If you want to run, first you have to learn how to walk.
And if you want to invest, first you have to learn how to save.
A lot of people get it backward: They want to make a fortune in the stock market, even as their personal finances are in disarray.
Unless you want to borrow to invest – not a strategy I recommend – you'll have to spend less than you make, and invest the difference. For most working stiffs, that's the surest way to building wealth.
As Benjamin Franklin said: "Be industrious and frugal, and you will be rich."
With that in mind, today I present five easy ways to save money now. As these examples illustrate, being frugal doesn't mean you have to feel deprived.
Cut your cable
Some of my friends spend upward of $80 a month on cable. I cancelled my cable years ago and had an antenna installed on my roof for a grand total of $350. Now I watch high-definition television over-the-air for free, and so do a growing number of my neighbours. All you need is a newer HDTV with a built-in digital tuner. Annual savings: $960.
Make your own lattes at home
Instead of handing over more than $4 for a grande latte at Starbucks, you can easily make your own specialty coffees at home. And no, you don't need a $1,000 espresso machine. Pick up a Bialetti stovetop espresso maker for about $20, and a hand milk-frother (mine's a Frabosk) for about $35, and you'll be enjoying homemade lattes and cappuccinos for about one-tenth the price. Annual savings based on 365 beverages a year: $1,314. (Tip: skim milk froths the best.)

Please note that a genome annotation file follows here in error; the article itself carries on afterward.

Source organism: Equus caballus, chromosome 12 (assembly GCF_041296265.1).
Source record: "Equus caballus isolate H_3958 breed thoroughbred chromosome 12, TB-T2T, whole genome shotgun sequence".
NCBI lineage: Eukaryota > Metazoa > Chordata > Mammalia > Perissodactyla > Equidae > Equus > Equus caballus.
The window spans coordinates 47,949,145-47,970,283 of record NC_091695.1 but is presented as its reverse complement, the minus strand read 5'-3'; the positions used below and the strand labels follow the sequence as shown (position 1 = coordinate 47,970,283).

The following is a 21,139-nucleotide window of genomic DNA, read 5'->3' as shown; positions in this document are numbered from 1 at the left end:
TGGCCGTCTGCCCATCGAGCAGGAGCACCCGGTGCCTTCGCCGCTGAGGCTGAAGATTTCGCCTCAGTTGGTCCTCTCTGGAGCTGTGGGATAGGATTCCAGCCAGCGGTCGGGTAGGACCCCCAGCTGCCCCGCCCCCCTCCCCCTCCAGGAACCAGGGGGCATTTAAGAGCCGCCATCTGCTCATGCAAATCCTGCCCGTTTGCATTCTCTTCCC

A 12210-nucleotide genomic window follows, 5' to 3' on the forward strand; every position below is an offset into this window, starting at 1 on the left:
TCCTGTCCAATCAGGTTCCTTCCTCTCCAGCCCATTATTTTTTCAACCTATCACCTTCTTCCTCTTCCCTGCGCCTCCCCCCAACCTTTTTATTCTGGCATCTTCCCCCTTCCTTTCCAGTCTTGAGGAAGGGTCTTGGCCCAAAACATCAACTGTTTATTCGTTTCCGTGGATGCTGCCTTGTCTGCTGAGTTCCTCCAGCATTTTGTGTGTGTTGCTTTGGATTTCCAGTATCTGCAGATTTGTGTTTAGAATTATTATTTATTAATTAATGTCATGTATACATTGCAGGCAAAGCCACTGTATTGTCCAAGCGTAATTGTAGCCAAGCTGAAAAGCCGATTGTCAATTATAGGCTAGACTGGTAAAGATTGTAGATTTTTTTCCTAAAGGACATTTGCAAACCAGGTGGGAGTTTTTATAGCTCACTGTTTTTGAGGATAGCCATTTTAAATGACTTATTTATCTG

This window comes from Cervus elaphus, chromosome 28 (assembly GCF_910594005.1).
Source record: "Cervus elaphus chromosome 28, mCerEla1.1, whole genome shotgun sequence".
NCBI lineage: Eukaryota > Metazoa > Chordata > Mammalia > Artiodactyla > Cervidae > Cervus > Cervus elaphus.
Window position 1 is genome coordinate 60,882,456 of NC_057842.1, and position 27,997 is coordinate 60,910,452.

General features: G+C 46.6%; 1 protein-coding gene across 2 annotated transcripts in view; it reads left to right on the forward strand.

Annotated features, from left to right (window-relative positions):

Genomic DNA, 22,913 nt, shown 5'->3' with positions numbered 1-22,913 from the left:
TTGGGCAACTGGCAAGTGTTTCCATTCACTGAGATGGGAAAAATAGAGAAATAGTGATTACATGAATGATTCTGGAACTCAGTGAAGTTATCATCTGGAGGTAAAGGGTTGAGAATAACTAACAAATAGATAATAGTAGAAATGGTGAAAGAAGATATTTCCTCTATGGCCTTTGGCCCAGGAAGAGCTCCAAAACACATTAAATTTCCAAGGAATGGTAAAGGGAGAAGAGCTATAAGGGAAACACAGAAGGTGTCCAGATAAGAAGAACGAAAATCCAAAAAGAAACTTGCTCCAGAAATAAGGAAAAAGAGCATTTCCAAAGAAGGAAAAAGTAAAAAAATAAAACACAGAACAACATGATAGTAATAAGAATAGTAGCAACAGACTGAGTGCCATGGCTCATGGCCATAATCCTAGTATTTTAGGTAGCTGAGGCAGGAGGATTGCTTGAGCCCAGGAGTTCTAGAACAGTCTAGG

Bring your lunch to work
A brown-bag lunch will cost you about $5 (or less, depending on how much you like sandwiches), compared with about $10 for a meal and a drink at the food court, where you can never find a table anyway. Annual savings based on 250 lunches: $1,250. Savings on grease alone: Priceless.
Cancel your gym membership
No, I'm not advocating a life of sloth. Buy a set of dumbbells and a bench to use at home. Walk and cycle more. Do some pushups and situps. Take up running. You don't need a gym to stay in shape. Besides, have you smelled one lately? Annual savings: About $600.
Ditch one of your cars
Admittedly, this is a tough one if you live outside a major urban centre. But for us city folks, cutting back from two cars to one, or from one to zero, is easy thanks to public transit, auto rental agencies and car-sharing services such as Autoshare and Zipcar. Based on 12,000 kilometres of driving a year, the Canadian Automobile Association estimates that a Honda Civic LX costs about $7,723.72 annually to own and operate – including fuel, maintenance, tires, insurance, licence and registration fees, depreciation and finance expenses. For less than a third of that – say about $2,500 – you could get yourself a transit pass and have ample cash left over for car rentals. Annual savings: $5,223.72.
There, I've just saved you $9,347.72 – and I didn't even suggest cutting your own hair with a Flowbee. Even we frugal folks have our limits.